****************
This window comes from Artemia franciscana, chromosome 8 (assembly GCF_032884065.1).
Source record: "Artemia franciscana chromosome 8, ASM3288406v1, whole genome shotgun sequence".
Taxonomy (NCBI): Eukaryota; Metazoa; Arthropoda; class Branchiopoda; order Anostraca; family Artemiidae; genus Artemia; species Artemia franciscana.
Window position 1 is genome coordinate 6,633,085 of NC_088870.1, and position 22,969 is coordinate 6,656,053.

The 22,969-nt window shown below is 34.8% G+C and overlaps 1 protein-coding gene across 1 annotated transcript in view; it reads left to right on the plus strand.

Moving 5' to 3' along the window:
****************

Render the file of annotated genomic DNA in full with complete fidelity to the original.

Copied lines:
This window comes from Artemia franciscana, chromosome 8 (assembly GCF_032884065.1).
Source record: "Artemia franciscana chromosome 8, ASM3288406v1, whole genome shotgun sequence".
Taxonomy (NCBI): Eukaryota; Metazoa; Arthropoda; class Branchiopoda; order Anostraca; family Artemiidae; genus Artemia; species Artemia franciscana.
Window position 1 is genome coordinate 6,633,085 of NC_088870.1, and position 22,969 is coordinate 6,656,053.

The 22,969-nt window shown below is 34.8% G+C and overlaps 1 protein-coding gene across 1 annotated transcript in view; it reads left to right on the plus strand.

Moving 5' to 3' along the window: